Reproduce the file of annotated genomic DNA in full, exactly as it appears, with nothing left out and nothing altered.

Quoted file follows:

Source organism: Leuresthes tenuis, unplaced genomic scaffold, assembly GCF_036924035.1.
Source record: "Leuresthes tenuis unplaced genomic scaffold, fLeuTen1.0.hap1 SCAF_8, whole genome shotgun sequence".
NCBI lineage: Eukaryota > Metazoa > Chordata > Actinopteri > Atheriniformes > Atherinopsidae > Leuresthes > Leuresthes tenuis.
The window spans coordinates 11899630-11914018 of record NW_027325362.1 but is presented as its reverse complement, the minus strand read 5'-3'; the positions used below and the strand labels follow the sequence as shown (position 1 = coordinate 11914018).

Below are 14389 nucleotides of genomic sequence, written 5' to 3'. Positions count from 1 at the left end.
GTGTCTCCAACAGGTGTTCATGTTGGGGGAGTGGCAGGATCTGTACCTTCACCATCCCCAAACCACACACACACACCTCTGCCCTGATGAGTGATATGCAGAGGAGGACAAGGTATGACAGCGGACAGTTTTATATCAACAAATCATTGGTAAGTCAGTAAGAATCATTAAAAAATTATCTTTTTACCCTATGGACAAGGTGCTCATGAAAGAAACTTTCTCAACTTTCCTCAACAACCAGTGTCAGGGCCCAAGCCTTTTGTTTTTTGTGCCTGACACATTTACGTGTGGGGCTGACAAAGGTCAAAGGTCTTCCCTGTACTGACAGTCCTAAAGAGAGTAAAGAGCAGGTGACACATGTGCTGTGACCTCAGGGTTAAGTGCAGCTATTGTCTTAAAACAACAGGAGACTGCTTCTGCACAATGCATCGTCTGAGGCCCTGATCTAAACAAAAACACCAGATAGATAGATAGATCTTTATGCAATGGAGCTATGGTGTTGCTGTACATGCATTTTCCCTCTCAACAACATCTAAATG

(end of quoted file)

Source organism: Leuresthes tenuis, unplaced genomic scaffold, assembly GCF_036924035.1.
Source record: "Leuresthes tenuis unplaced genomic scaffold, fLeuTen1.0.hap1 SCAF_8, whole genome shotgun sequence".
NCBI lineage: Eukaryota > Metazoa > Chordata > Actinopteri > Atheriniformes > Atherinopsidae > Leuresthes > Leuresthes tenuis.
The window spans coordinates 11899630-11914018 of record NW_027325362.1 but is presented as its reverse complement, the minus strand read 5'-3'; the positions used below and the strand labels follow the sequence as shown (position 1 = coordinate 11914018).

Below are 14389 nucleotides of genomic sequence, written 5' to 3'. Positions count from 1 at the left end.
GTGTCTCCAACAGGTGTTCATGTTGGGGGAGTGGCAGGATCTGTACCTTCACCATCCCCAAACCACACACACACACCTCTGCCCTGATGAGTGATATGCAGAGGAGGACAAGGTATGACAGCGGACAGTTTTATATCAACAAATCATTGGTAAGTCAGTAAGAATCATTAAAAAATTATCTTTTTACCCTATGGACAAGGTGCTCATGAAAGAAACTTTCTCAACTTTCCTCAACAACCAGTGTCAGGGCCCAAGCCTTTTGTTTTTTGTGCCTGACACATTTACGTGTGGGGCTGACAAAGGTCAAAGGTCTTCCCTGTACTGACAGTCCTAAAGAGAGTAAAGAGCAGGTGACACATGTGCTGTGACCTCAGGGTTAAGTGCAGCTATTGTCTTAAAACAACAGGAGACTGCTTCTGCACAATGCATCGTCTGAGGCCCTGATCTAAACAAAAACACCAGATAGATAGATAGATCTTTATGCAATGGAGCTATGGTGTTGCTGTACATGCATTTTCCCTCTCAACAACATCTAAATG